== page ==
Five shots or six?

"Sir", said Jack to the downright confuzzled Billy Ruggin, "you are out of bullets as am I. Therefore, by ancient medieval custom, when both opponents become unarmed, the challenger shall have second choice of weapons."

Ruggin looked half annoyed, half amused and three quarters arrogant. Unlike Jack he hadn't learned to count from an early age. But, finding that his cartridge belt was empty and his pack was twenty feet away, and he would have to pass the armed deputy who was also a friend of Jack's to reach it, he shrugged.

"Ain't heard of no med-eeval custom," he grunted.

In truth, there was no such custom, but the illiterate and uneducated Ruggin would have no way of finding this out.

"I can show you the relevant passage if you wish?" retorted Jack knowing full well Ruggin would refuse.

"So choose your weapon clerk."

Jack was silent for a few breaths, then made up his mind.

"A foot race. From here to the railroad. If one of these bystanders would be so kind as to ride out with two flags which we will both mark, whoever reaches the railroad and brings back a flag to this spot will be the victor. The loser will leave the town for good."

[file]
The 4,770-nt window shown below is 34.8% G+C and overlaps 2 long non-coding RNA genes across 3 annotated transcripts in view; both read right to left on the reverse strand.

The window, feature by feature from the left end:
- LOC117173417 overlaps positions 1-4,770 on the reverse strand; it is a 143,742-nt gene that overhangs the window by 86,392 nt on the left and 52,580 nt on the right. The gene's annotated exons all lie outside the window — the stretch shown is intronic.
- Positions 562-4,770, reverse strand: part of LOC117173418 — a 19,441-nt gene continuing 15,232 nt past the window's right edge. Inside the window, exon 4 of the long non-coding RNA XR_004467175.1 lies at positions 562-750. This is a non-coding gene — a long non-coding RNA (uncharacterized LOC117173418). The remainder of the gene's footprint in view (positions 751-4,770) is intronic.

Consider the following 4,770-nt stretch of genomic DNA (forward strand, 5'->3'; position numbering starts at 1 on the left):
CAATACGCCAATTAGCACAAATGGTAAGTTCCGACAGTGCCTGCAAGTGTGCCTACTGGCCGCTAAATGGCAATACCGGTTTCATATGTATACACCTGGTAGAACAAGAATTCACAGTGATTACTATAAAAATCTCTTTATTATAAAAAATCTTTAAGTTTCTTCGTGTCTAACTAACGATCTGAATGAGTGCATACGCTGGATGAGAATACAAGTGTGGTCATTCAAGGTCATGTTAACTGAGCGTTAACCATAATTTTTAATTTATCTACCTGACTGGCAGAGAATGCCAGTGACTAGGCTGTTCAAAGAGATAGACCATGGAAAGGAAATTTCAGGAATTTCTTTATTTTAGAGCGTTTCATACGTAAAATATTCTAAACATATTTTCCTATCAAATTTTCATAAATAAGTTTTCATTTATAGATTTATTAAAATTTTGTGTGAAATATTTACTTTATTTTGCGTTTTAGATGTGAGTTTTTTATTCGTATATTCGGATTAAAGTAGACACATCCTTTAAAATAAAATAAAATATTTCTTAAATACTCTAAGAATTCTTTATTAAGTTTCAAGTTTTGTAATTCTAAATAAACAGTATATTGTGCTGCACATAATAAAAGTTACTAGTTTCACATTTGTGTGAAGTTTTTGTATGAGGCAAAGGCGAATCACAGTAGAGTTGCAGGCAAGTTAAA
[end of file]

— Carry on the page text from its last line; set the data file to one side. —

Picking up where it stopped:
"Not a damn chance," blurted Ruggin.

"Then I win by default and you shall leave town anyway."

Ruggin thought for a moment and sized up his opponent. Scrawny little rat, he thought. I can outrun him. I chased down a deer for an entire afternoon not two days ago.

"Done," Ruggin agreed.

Two pieces of red cloth were found and Ruggin and Jack both made their marks on each piece, witnessed by the sherrif and the growing crowd of farm hands and miners finishing work for the day and heading back to town.

The sherrif dispatched his deputy to the railroad two miles away with the flags with instructions to place them next to the railroad weighted down by large rocks and to shoot either opponent who tried taking both.

The deputy galloped off even as bets were being made. And Jack began taking off his outer clothes leaving just long johns and boots as people first gaped with astonishment then began laughing. Even Ruggin looked fit to burst with laughter.

After a few minutes, the sherrif decided that the deputy had had time to place the flags and got ready to start the race.

The End

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